A support center for people impacted by the tornadoes that hit the town of Eureka and the surrounding area last week closed today.

With the closure of the Multi-Agency Resource Center (MARC), residents impacted by the tornado will work with representatives from the Red Cross at the Eureka Public Library. An information table and resource guide listing additional resources available from community partners will also be available at the library.

Westar Energy

Gov. Sam Brownback declared a state of disaster emergency in Greenwood County after an EF2 tornado touched down in Eureka around 10 p.m. Thursday night. A second, EF3 tornado touched down just northwest of Eureka.

Cleanup has started on damage to the small Kansas town of around 2600 people, about one hour east of Wichita.

Kansas Public Radio

Emergency officials are assessing the damage in Kansas after a massive tornado rolled across the north-central part of the state, destroying at least two dozen homes.

The tornado, nearly a half-mile wide at times, remained on the ground for nearly 90 minutes as it churned near the towns of Solomon, Chapman and Abilene.

The twister cut a path 28 miles long and crossed Interstate 70, the main east-west highway across Kansas.

Edward O’Neal and Christopher O’Neal

Crews are assessing damage after tornadoes swept through the Dodge City area Tuesday night. Damaging hail was also reported. Emergency officials say displaced families are in need of help.

Red Cross officials have set up a client casework area in the Ford County Government Center in Dodge City to help people in need. Corey Becker, a Red Cross disaster volunteer for western Kansas, says families, including elderly people and parents of a one-week-old baby, have all lost their homes.

Chris Fiebig / National Weather Service

The National Weather Service office in Wichita is using social media to recreate the timeline of a deadly tornado outbreak 25 years ago.

An F5 tornado ravaged McConnell Air Force Base and then dropped on top of a populated area in Andover on April 26, 1991.

There were seventeen deaths and more than 200 people were injured.

Meteorologist Eric Metzger says the weather office used Twitter Tuesday to re-enact the atmospheric conditions and events that led to the tornado.

The American Red Cross is prepared for the possibility of severe weather this afternoon. As KMUW’s Sean Sandefur reports, the state has 700 volunteers who handle disasters.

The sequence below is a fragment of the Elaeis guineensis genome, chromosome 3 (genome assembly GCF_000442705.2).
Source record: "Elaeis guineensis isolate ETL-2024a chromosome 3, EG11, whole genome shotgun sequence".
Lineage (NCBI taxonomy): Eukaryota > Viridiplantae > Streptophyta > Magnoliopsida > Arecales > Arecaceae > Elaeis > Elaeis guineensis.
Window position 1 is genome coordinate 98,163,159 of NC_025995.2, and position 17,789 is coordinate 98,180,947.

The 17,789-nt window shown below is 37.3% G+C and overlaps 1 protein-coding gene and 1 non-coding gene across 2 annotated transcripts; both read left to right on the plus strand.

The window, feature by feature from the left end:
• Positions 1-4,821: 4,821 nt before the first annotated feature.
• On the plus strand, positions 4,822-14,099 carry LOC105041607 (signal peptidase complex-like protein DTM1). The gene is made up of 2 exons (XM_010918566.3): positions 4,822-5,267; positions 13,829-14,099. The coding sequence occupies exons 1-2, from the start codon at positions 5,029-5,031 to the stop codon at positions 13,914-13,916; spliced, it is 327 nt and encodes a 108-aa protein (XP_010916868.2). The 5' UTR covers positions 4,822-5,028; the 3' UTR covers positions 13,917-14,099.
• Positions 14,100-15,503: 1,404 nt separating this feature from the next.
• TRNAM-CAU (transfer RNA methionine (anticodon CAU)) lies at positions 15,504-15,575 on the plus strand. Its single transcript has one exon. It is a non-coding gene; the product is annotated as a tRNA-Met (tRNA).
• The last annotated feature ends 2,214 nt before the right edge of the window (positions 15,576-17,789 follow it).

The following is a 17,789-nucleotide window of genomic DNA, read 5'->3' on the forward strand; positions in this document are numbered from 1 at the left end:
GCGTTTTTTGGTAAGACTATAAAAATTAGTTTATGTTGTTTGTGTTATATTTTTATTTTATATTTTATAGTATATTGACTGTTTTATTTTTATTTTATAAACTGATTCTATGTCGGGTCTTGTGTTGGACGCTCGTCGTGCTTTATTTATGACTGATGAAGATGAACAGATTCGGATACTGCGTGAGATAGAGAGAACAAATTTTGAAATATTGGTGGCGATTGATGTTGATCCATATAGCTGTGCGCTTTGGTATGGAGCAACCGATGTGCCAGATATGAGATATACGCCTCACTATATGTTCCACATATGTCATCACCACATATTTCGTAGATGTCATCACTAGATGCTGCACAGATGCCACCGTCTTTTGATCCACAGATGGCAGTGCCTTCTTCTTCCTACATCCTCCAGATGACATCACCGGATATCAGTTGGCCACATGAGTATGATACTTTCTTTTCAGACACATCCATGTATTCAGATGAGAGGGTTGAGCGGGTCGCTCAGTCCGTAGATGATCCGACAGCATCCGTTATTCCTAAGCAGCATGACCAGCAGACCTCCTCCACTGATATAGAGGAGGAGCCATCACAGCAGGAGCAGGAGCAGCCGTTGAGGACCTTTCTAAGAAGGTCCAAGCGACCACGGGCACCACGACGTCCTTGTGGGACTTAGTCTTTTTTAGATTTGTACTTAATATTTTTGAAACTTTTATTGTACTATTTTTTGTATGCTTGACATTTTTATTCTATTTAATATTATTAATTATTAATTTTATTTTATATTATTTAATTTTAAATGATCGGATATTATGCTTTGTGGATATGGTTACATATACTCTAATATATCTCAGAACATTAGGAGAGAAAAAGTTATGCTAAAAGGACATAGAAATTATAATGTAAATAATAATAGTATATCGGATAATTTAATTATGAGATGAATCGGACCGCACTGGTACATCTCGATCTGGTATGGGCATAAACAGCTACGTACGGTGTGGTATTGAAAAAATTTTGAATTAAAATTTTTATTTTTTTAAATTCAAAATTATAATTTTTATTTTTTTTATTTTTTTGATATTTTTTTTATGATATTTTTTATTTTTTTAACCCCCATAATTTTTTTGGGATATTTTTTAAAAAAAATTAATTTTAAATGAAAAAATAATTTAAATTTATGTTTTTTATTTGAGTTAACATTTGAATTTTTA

Twenty-five years ago an F5 tornado ripped through Andover and Haysville, killing 17 people. Today there is a threat of another massive spring storm.

Michelle Jantz, director of the Midway Kansas Red Cross, says her organization has hundreds of volunteers ready to respond to disasters in Kansas and throughout the Kansas/Nebraska and Southwest Iowa region.

Lauren Ayres, flickr Creative Commons

Kansas is holding a statewide tornado drill today as part of Severe Weather Awareness Week. KMUW’s Abigail Wilson reports that for most of Kansas, the drill will take place at 6:30 p.m. this evening.

Lauren Ayres, flickr Creative Commons

Kansas' 124 confirmed tornadoes in 2015 were 83 more than the previous year, tying for the fourth highest number since 1990, according to the National Weather Service's preliminary data.

Eric Metzger, a meteorologist for the weather service's office in Wichita, says moisture from a strong El Nino was a possible factor in 2015's higher number of tornadoes because it influences climate systems to produce more tornadoes, The Hutchinson News reported. Kansas typically has between 70 and 110 tornadoes every year.

Brenda Buller,

On March 13, People who live in Hesston will be marking the anniversary of the tornado that destroyed their town 25 years ago.

First responders credit the advance warning about the “F5” tornado for the low number of injuries and fatalities.

KMUW’s Deborah Shaar has the story.

Hesston EMS Director Russ Buller was a volunteer firefighter at the time the tornado was gathering strength in Reno County and heading toward Hesston in Harvey County on March 13th, 1990.

Two organizations are getting $25,000 each from the Kansas Health Foundation to help residents in the Baxter Springs area recover from the EF-2 tornado that damaged 100 homes and 12 businesses last month.

The American Red Cross Midway-Kansas Chapter and the Community Foundation of Southeast Kansas will use the money to help the community bounce back from the April 27th tornado.

The groups will provide food, shelter, clothing and emotional support for people affected by the storm.